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Getting the elbow
Epic and yarning, Elbow were the band that inspired Coldplay. So why can't they sell any records?
John Walshe, 27 Oct 2005
Elbow have enjoyed critical acclaim yet never hit the commercial heights their talent deserves. Now the Manchester quintet have released arguably their finest album to date in the shape of Leaders Of The Free World, a record filled with the kind of melodies that Chris Martin would give his eye teeth for. Unlike their previous two LPs, which were completely created in the studio, their third was primarily written on the road.
“With there being five of us writing, a tune can go down at any point because one of us doesn’t like it,” admits vocalist Guy Garvey. “With Cast Of Thousands, just getting started was the difficult thing. If you can see an album stretching out ahead of you, it can be intimidating, but if you have little odds ‘n’ sods to work on, it can be easier.”
One of the difficulties with trying to write and record on the road, he explains, is “getting into the regime of it. There’s a fridge of beer in every dressing room in the land, so it was a case of us making sure there was a portastudio in every dressing room as well.”
These hurried bouts of creativity yielded fertile results,
“Even working for 15 minutes a day, you can end up with something good," explains bassist Pete Turner. "I remember sitting down the back of the bus outside this club in Cologne and we came up with the descending chords for ‘My Very Best’. Just having these little things meant that when we got to the studio, we could get going on them.”
Indeed, sometimes the most impressive bits of recording took place at unorthodox times.
“‘Great Expectations’ was done at five in the morning, after hours of playing it, and it really captured something," Garvey resumes.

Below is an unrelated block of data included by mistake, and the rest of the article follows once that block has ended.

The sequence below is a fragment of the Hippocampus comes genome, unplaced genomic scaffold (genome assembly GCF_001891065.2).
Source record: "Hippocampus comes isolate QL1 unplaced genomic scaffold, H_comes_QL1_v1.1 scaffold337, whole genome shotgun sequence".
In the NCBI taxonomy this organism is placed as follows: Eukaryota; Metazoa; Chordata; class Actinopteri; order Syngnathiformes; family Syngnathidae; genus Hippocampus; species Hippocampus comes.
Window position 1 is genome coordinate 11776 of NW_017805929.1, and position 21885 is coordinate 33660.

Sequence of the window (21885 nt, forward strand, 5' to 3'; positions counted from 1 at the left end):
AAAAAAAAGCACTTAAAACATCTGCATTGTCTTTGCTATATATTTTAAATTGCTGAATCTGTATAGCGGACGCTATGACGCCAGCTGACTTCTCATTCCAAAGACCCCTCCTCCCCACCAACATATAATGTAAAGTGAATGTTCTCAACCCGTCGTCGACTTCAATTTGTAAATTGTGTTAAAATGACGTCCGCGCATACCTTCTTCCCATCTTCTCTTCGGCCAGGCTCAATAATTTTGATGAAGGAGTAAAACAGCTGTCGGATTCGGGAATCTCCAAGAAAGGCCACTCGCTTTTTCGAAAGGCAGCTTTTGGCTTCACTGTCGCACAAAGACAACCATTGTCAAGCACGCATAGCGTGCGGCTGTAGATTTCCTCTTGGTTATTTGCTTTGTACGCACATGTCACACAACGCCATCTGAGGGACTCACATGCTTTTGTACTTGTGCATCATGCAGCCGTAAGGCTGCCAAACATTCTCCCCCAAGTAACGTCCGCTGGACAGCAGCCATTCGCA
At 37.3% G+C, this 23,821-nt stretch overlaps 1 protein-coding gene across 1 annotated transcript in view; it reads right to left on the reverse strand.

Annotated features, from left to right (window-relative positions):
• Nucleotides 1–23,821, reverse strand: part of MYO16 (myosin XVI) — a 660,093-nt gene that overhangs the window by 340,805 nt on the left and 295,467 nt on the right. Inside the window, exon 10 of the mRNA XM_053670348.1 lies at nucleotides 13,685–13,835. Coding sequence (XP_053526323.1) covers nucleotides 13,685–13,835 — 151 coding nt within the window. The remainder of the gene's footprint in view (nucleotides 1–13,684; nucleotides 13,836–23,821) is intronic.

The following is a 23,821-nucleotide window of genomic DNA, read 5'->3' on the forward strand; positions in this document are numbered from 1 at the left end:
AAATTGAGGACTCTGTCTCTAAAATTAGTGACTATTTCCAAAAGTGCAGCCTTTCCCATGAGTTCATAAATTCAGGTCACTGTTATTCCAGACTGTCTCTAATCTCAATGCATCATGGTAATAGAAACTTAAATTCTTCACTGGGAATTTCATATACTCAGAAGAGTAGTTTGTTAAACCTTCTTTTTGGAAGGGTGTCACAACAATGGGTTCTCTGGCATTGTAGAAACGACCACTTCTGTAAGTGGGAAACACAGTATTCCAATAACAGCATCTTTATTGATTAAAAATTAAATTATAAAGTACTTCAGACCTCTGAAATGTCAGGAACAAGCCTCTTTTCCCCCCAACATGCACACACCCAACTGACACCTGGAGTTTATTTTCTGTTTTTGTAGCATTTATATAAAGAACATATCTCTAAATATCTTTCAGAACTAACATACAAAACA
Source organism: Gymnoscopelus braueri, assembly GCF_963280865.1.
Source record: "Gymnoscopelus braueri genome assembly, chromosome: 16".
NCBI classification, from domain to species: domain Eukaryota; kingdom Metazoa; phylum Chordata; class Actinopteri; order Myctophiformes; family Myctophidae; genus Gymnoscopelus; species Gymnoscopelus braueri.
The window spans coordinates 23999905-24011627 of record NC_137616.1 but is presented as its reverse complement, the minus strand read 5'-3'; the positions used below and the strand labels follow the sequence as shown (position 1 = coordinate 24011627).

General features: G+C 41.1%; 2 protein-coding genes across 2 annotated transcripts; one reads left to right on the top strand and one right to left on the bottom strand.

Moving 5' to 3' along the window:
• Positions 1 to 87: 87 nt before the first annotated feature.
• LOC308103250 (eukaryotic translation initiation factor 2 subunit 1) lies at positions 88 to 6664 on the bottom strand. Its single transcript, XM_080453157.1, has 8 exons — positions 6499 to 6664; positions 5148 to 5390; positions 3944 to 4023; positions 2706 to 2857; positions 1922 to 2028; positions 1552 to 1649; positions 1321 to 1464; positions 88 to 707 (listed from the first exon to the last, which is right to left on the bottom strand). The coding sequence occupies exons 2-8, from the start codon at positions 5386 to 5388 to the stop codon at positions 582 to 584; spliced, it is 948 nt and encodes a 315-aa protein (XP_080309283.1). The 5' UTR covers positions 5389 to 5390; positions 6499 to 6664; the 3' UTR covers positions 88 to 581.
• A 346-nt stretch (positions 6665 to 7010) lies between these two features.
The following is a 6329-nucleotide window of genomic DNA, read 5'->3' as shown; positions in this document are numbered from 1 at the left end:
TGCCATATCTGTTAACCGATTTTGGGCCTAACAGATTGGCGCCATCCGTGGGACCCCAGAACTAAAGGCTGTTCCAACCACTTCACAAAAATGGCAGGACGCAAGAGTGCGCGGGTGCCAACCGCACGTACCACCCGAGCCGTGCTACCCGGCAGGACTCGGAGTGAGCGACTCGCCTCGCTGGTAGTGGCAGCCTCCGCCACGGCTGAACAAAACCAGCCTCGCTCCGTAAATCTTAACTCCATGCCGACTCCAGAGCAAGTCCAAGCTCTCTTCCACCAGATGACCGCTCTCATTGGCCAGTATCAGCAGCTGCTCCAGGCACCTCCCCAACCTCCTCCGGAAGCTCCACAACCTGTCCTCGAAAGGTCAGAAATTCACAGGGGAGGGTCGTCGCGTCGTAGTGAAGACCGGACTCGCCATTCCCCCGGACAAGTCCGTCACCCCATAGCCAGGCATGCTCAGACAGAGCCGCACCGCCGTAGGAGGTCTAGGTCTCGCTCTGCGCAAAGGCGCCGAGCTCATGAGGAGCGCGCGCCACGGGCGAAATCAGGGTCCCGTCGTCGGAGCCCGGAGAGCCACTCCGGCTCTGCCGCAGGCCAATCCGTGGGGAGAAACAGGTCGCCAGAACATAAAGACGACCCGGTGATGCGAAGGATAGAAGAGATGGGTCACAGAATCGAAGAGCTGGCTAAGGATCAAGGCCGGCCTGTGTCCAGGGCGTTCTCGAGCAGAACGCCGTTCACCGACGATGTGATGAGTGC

Another song that captures something is Leaders Of The Free World's title-track, which directs its raw anger at the Bush dynasty, accusing it of “passing the gun from father to feckless son”.
Despite having strong political beliefs, Guy tries to avoid writing preachy songs.
“Lyrically, I only ever write about what I know because otherwise it never sticks, and even if it does stick, you have trouble performing it after a while because you feel a travesty of a mockery of a sham. But it is something that’s on my mind a great deal, as it is with everybody, so I just felt it was important to let our opinion be known.”
Always acclaimed yet never flavour of the month, Elbow are not the most fashionable of bands. However, this hasn’t adversely affected their career to date.
“We can’t but be aware of how unfashionable we are,” Turner agrees, “because you have all these bands who posture and there’s a lot of style over content. I know it sounds cheesy but we’ve always concentrated on getting the music right and I think that’s why we’re still here and everything’s going alright.”
“And we still look like shit,” Garvey laughs.
“But we seem to be a band’s band and maybe a journalist's band,” Pete concludes. “We just do our own thing and people seem to appreciate that about us.”